The pont is that we are called to be formed as persons–I remind folks often this is a theo-anthropological term emerging from the Christological debates, and each person is going to be distinctive and particular while containing the whole because being contained by the Whole, namely the Person into Whom they were ingrafted/died/reborn in Holy Baptism and pointing/participating in Him in their lives. Indeed, as you say displaying Christ and converting creation. What is the purpose of these Saints if they do not point us to and lead us to our own calling to participation in Christ Jesus, which will share in their shape while also being distinctive? It’s just a list of vocations at best, not a Christ-touched and -formed person. Ironically, like several of the Roman Collects that Cranmer reformed, and we have inherited in reformed pattern, the Christocentricity, as in, the only One of merit, in Whom we are in Communion with these ones, is lost.

    With “you” here is a loss of intimacy of Thou/Thee, an intimacy that is at the same time majestic in the Rite I idiom.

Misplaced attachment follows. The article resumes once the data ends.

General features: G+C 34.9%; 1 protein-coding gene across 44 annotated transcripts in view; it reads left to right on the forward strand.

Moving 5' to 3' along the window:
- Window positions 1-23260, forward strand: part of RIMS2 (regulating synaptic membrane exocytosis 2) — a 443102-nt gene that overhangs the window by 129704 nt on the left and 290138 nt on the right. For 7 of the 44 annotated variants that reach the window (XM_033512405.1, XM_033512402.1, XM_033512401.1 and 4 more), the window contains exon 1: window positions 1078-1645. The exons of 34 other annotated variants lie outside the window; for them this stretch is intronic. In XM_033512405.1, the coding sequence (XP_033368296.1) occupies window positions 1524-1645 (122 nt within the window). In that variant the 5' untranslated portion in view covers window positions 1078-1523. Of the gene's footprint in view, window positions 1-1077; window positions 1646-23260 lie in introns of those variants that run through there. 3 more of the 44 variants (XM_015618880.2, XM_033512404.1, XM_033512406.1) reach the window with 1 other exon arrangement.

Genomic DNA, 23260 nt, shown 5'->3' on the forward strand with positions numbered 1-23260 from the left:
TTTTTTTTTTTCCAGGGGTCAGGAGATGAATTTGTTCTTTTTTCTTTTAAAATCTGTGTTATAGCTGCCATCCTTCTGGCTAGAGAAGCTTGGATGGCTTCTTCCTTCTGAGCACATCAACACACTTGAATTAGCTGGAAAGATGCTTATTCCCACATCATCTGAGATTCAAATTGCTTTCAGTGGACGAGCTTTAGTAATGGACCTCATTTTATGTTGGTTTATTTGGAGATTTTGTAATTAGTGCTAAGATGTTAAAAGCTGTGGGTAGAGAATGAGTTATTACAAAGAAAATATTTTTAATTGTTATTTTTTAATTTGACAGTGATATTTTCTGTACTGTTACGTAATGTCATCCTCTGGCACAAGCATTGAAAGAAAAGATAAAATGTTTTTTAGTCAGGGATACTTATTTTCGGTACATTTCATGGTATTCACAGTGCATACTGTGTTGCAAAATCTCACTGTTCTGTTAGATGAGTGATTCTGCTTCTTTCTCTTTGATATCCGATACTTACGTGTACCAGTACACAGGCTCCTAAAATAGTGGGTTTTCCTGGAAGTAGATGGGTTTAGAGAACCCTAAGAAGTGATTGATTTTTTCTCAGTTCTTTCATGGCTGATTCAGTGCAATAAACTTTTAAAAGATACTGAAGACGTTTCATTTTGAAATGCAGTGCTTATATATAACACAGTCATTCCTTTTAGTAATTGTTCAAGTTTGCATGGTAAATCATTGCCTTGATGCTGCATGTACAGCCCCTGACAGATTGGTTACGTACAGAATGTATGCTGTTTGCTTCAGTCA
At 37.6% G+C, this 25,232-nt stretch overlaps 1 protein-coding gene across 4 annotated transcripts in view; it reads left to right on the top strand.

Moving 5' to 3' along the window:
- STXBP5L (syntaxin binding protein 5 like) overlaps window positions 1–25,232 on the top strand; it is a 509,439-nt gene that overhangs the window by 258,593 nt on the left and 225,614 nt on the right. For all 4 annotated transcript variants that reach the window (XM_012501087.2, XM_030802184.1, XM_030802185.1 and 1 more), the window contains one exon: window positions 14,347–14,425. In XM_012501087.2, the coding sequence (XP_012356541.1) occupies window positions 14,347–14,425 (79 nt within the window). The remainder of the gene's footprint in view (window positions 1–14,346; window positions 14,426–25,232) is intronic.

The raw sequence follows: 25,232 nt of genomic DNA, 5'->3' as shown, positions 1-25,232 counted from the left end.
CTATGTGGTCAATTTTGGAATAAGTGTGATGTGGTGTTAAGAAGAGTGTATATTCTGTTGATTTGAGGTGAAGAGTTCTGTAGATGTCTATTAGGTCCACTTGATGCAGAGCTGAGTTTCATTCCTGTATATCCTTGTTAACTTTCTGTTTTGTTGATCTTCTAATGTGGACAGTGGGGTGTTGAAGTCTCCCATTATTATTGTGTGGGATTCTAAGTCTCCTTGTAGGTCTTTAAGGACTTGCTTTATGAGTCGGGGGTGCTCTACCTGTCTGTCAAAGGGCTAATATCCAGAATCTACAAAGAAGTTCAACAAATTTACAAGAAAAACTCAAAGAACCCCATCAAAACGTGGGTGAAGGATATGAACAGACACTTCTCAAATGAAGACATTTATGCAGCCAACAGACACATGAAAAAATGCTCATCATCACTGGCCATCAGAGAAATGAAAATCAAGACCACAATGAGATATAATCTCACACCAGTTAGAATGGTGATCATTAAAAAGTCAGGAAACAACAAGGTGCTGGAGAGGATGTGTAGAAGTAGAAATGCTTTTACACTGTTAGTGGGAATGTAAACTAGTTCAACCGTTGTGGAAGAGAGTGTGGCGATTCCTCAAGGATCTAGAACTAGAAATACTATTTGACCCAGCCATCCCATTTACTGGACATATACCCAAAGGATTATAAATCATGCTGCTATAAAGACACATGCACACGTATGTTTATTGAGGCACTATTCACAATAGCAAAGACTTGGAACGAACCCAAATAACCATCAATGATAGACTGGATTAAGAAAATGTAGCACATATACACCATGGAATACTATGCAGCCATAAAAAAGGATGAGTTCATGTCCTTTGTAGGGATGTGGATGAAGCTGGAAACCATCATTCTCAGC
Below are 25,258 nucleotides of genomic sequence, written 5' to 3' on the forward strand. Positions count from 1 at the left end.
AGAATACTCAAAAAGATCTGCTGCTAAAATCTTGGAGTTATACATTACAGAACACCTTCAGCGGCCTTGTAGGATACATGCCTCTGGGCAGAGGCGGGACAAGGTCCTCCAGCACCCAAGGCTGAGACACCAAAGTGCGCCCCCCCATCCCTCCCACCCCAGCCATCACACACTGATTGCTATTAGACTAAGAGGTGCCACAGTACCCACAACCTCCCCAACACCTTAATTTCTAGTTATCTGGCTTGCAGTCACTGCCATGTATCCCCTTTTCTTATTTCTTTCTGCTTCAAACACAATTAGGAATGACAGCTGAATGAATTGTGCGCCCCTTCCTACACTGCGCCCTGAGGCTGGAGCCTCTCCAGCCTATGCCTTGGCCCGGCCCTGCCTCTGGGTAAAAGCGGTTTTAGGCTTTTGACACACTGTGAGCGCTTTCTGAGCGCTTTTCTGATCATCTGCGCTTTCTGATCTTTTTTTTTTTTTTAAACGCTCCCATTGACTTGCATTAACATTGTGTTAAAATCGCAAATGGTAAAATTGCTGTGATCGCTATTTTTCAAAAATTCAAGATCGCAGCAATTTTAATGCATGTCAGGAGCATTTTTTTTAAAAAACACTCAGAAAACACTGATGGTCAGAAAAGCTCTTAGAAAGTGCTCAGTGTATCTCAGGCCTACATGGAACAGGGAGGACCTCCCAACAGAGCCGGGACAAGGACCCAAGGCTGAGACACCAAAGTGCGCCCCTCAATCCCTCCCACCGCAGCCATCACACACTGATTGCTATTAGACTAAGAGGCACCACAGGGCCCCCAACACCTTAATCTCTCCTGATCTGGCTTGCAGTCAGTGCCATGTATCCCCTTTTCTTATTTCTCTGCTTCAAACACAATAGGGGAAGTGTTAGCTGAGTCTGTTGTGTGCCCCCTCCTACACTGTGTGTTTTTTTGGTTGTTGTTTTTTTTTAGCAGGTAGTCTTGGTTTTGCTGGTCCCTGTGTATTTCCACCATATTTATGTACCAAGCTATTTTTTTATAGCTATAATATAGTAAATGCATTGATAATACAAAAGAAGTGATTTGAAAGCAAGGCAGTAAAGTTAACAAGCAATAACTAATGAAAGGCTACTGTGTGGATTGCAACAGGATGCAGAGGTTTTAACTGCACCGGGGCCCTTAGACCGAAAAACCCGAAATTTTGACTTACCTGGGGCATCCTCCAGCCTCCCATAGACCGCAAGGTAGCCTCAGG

2. I am going to make a comment of a sort which I do not normally like reading, and so I am going to give a bit of background about me to ameliorate the nastiness somewhat.

    I was born and raised in the Episcopal Church until the age of 20 or so (early 1980s). I became a Celtic Catholic because I felt at the time that God was calling me loudly to do so. This was a positive change, not a negative one. I did not leave the Episcopal Church for any reason. It had nothing to do with any real or perceived modernization, sins, shortcoming, or anything of the sort. I refuse to be categorized as theologically conservative or liberal, since I can out-conservative my theologically conservative friends and (socially and pastorally) out-liberal others. I am a member of a Church which is simultaneously very conservative theologically and quite liberal socially (with a lot of variety of opinion). I am outside the EC, but am very fond of it. My sister (the entirety of my family) is still a member of my old parish and I have good relations there.